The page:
A shop owner has been taken into custody for using the word “Kurdistan” to describe the region he lives in during an exchange with the leader of a nationalist party in the southeastern province of Siirt, according to a police statement, Turkish media reported on Friday.
A statement from the Siirt Police Department said Cemil Taşkesen, the shop owner, was detained on Friday on charges of disseminating terrorist propaganda, apparently due to his use of the word “Kurdistan,” for the predominantly Kurdish region.
Nationalist İYİ (Good) Party leader Meral Akşener on Thursday was visiting the Kurtalan district of Siirt and chatting with small business owners when Taşkesen complained to her about the denial of cultural and political rights to Kurds.
“Our language is denied. Our identity is denied. This is what we do not accept. The place you are currently in is Kurdistan, but unfortunately, the parliament denies it,” he said.
Taşkesen was detained at his home, according to a tweet by Siirt Police Chief Halit Aziz Yılmaz.
İYİ Parti Genel Başkanı Meral AKŞENER’in Kurtalan ilçesindeki esnaf ziyareti esnasında Terör Örgütü Propagandası Yapan C.T. isimli şahıs, başlatılan soruşturma kapsamında, 29.10.2021 tarihinde ikametinde yakalanarak gözaltına alınmış olup, işlemleri devam etmektedir. pic.twitter.com/iyOcdqELAm
— Halit Aziz YILMAZ (@Halitazizyilmaz) October 29, 2021
The Turkish bureaucracy and the public remain overly sensitive to the word “Kurdistan” and the tri-colored Kurdistan flag, which in some cases have been associated with “treason and terrorism” linked to the outlawed Kurdistan Workers’ Party (PKK), listed as a terrorist organization by Turkey, the US and the EU.
There have been cases of people being arrested for wearing Kurdistan T-shirts, activists detained for waving Kurdistan flags and students interrogated for tweeting pictures of the flag.
The websites of Turkey’s Presidency and Ministry of Foreign Affairs as well as the state-run Anadolu news agency refer to the Kurdistan Regional Government (KRG) in northern Iraq as Kurdistan.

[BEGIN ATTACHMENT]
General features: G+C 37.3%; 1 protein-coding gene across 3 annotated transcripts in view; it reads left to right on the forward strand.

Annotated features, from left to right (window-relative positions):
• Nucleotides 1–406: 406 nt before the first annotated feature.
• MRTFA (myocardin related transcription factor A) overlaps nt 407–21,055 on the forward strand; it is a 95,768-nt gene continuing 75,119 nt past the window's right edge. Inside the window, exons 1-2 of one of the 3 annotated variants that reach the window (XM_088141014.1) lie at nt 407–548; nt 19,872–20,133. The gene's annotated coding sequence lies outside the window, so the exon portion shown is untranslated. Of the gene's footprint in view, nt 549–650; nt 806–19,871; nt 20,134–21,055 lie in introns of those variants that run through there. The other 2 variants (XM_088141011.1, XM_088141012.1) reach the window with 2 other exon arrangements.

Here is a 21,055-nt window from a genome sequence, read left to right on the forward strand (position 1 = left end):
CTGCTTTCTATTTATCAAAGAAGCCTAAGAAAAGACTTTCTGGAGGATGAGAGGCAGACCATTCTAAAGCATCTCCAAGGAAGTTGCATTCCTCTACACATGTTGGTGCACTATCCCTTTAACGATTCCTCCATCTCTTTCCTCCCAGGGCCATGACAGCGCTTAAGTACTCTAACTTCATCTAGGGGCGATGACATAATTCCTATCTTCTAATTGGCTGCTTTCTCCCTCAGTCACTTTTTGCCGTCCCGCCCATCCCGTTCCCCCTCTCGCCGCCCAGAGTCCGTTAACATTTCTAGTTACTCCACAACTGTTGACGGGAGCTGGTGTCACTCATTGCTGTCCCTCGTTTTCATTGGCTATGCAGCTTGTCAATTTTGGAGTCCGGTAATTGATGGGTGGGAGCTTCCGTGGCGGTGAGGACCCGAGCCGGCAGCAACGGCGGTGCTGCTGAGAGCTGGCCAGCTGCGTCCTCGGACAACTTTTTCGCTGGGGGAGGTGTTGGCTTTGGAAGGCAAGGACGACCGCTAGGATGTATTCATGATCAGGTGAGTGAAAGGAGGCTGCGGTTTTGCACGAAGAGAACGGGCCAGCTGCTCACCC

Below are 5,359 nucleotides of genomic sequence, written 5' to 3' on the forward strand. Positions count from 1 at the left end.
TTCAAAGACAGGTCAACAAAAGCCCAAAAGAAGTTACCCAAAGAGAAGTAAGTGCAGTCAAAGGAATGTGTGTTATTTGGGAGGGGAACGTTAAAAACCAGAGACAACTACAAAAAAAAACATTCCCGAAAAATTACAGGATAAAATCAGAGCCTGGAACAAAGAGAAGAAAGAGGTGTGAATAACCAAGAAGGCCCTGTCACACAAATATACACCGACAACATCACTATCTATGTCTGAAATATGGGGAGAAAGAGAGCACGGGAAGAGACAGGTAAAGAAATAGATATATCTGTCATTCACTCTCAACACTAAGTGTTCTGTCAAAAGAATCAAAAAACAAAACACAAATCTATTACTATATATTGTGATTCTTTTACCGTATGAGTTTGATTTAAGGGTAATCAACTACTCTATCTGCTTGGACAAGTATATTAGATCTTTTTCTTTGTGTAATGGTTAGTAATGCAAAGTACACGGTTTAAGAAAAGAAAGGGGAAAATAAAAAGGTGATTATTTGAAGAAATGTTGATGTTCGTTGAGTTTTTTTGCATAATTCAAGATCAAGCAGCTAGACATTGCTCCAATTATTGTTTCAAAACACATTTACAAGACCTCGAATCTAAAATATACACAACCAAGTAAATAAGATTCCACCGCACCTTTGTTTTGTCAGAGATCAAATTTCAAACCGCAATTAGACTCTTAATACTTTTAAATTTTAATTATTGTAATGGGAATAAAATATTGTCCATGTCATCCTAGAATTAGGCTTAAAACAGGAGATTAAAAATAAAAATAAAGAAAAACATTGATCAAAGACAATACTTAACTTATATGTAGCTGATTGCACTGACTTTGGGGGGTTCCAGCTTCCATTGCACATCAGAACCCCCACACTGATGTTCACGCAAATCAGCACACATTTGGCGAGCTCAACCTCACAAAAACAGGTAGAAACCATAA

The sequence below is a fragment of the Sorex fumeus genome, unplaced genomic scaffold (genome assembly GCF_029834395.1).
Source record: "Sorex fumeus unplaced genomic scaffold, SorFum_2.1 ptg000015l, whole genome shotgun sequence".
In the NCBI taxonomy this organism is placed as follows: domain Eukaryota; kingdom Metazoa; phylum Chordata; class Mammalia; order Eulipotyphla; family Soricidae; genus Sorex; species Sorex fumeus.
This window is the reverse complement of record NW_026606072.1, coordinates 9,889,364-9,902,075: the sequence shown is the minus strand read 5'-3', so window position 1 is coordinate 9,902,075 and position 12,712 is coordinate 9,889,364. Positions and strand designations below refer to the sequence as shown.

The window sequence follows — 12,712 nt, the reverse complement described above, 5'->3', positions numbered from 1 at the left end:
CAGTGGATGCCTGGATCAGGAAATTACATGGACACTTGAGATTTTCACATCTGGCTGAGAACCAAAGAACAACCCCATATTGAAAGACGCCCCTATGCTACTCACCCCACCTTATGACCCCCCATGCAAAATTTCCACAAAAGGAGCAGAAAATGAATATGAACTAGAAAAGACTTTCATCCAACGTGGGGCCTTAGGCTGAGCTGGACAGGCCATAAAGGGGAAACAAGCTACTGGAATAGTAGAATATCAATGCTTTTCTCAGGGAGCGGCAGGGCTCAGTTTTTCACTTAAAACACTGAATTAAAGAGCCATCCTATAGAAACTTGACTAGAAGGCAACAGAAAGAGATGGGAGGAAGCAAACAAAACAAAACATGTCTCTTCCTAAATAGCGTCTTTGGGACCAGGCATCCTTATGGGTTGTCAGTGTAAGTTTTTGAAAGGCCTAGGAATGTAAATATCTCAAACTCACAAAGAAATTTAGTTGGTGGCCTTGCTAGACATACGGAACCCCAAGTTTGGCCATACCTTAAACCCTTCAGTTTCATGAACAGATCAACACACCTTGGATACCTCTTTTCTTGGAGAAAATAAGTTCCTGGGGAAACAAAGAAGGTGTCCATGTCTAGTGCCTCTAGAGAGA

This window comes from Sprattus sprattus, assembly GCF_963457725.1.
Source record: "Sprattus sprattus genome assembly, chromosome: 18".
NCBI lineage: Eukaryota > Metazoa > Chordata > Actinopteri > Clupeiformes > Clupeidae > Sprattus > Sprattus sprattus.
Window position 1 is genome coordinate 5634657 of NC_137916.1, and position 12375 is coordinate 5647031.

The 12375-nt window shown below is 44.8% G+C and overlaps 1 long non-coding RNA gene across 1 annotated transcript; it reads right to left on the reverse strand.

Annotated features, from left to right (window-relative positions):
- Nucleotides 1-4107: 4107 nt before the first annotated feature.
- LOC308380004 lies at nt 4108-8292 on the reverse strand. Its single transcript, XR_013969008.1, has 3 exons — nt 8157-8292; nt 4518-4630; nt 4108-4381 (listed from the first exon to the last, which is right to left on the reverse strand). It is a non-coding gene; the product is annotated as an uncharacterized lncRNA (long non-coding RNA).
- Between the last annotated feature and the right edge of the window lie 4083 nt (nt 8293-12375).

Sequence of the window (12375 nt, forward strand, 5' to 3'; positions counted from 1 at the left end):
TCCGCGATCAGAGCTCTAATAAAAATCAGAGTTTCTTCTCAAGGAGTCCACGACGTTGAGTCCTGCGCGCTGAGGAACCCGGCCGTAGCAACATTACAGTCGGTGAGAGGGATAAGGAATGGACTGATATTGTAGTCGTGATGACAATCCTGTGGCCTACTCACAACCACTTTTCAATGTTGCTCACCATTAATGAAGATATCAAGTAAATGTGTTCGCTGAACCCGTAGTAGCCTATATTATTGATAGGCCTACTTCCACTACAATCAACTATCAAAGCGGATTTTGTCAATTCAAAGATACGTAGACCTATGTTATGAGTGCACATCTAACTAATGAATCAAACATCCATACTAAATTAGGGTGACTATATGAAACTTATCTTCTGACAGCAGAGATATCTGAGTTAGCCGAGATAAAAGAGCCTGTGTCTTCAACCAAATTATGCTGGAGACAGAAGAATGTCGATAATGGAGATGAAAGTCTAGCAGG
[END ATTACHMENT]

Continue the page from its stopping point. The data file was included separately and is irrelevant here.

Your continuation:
The detention of Taşkesen over his “Kürdistan” remark has made many remember a speech by President Recep Tayyip Erdoğan in his capacity as a prime minister years ago. Addressing the parliamentary group of his party on Nov. 19, 2013, Erdoğan had openly referred to Kurdistan and Kurds.
“Go read the minutes of the first Parliament 90 or 100 years ago,” Erdoğan had told the main opposition Republican People’s Party (CHP) and the Nationalist Movement Party (MHP), which, at the time, were criticizing the ruling Justice and Development Party (AKP) for its Kurdish peace process.
“They will see the word ‘Kurd’ in that parliament. They will see the words ‘Georgian,’ ‘Laz,’ ‘Arab’ and ‘Bosniak’ in those minutes. They will see the word ‘Kurdistan’ in the minutes of that parliament,” Erdoğan had said.
Anti-Kurdish sentiment has been rising in Turkey, particularly after the AKP abandoned its Kurdish peace process July 2015.
After declaring a ceasefire with the PKK in 2012, Turkish authorities had conducted direct talks with jailed PKK leader Abdullah Öcalan for several years until a truce in effect collapsed in 2015.
Since then, there have been clashes between the PKK and Turkish security forces.
More than 40,000 people, including 5,500 security force members, have been killed in four decades of fighting between the Turkish state and the PKK.